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The Do’s & Don’ts of Travelling to Namibia

The Do’s & Don’ts of Travelling to Namibia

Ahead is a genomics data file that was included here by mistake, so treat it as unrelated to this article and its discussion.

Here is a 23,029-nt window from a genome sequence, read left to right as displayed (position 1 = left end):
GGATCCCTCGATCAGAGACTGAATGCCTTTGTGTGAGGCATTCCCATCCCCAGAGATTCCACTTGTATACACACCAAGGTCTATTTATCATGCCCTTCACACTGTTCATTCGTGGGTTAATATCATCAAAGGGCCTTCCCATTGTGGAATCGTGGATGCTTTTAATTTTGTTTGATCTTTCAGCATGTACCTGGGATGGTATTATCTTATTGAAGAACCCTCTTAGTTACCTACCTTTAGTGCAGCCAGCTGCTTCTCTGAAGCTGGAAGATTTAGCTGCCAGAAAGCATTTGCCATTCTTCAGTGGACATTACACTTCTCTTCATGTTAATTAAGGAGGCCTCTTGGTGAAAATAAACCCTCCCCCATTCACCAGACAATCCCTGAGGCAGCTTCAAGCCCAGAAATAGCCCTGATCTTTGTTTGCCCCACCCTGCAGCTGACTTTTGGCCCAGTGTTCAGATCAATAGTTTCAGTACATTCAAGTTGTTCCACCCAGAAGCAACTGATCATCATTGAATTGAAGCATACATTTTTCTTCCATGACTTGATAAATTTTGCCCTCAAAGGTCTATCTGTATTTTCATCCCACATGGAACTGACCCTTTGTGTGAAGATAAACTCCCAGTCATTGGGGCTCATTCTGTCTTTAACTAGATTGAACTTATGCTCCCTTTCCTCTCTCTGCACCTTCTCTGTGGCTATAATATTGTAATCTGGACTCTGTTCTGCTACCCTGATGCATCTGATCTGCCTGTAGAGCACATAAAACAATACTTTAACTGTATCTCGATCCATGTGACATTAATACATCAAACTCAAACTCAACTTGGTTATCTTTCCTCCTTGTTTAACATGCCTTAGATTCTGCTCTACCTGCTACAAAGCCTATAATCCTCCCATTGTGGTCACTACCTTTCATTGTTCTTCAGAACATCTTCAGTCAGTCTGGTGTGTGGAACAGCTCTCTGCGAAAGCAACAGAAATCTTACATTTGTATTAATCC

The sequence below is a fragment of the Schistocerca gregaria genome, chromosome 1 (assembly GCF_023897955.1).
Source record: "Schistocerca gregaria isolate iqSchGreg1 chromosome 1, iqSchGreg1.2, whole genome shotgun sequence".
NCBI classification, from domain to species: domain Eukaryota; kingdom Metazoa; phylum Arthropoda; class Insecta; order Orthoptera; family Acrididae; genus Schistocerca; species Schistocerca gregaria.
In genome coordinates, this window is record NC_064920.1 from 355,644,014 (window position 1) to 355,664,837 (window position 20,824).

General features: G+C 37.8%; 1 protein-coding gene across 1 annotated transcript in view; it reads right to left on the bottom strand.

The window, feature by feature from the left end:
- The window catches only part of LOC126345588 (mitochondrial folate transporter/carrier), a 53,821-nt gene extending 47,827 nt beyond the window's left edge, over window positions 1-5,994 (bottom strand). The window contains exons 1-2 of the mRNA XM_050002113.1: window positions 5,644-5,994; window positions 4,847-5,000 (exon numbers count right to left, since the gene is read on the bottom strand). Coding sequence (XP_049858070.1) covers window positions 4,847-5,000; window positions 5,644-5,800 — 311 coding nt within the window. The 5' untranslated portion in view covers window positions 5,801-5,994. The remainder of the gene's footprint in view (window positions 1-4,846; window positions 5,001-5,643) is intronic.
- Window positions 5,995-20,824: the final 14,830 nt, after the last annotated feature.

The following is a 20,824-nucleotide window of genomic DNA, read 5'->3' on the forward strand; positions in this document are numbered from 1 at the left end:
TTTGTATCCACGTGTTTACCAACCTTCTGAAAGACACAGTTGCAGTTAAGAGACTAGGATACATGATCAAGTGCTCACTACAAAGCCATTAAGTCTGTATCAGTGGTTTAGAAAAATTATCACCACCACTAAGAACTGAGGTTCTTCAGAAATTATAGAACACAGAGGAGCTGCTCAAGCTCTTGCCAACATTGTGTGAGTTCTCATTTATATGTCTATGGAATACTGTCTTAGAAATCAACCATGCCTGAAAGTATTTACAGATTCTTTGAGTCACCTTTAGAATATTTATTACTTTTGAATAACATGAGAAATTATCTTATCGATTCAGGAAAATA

Are you travelling to Namibia soon? Namibia is considered an ideal destination for self drive tours and offers great road tripping opportunities. If you’ve never been before, you may be feeling a little nervous about what to expect. Namibia is still Africa but it’s considered the ideal destination for first time visitors to Africa. It’s a classic desert and safari destination that is widely known for its beauty and is a lot safer than other African destinations. Of course, depending on the purpose of your trip, you will have different things to experience and your activities will look different if you are a bunch of single guys or if you are on a family trip. There are however, some universal do’s and don’ts which are good to follow to ensure a safe and enjoyable trip to one of Africa’s most breath-taking destinations. Below you’ll find some useful travel information on Namibia.   The Do’s Do plan your trip carefully. Remember that at least 80% of the roads are gravel (well maintained) and that distances are vast! You will be required to travel at a slower speed and this means it will take you longer to reach your destination. Don’t plan your next nights’ accommodation too far away otherwise you will end up spending far too much time in your car driving just to get there. Know where it is you want to go and what you want to do there. Give yourself plenty of time to get to where you need to be and make any accommodation bookings you need to make in advance especially in peak season (July –November). Do make sure the car you are using is able to navigate the roads you plan on using. If you are going to be using any secondary/gravel roads, it is probably best to use a 4×4. If you don’t have one, you can hire one. Certain areas such as the national parks in the Zambezi region (Caprivi) require a 4×4. If you are hiring a car speak to your car rental company and tell them where you are planning to go – they will advise you accordingly. The north western region (Kunene) requires a vehicle with high ground clearance. If hiring a car make sure it has air con. Do fill up the car with fuel whenever you get the chance and make sure you have enough cash on you to cover your fuel expenses in the event there are no card machines available. Even if you think you still have plenty of fuel left fill up anyway. Do bring a decent map of Namibia along. GPS devices are great things but not always updated and accurate. Even cell phones can’t always help you in areas where there is no signal (and there are lots of areas in Namibia that don’t get signal). Do use sun protection – the sun is intense! Just because you are in the car, it doesn’t mean you can’t get burnt. Pack in a...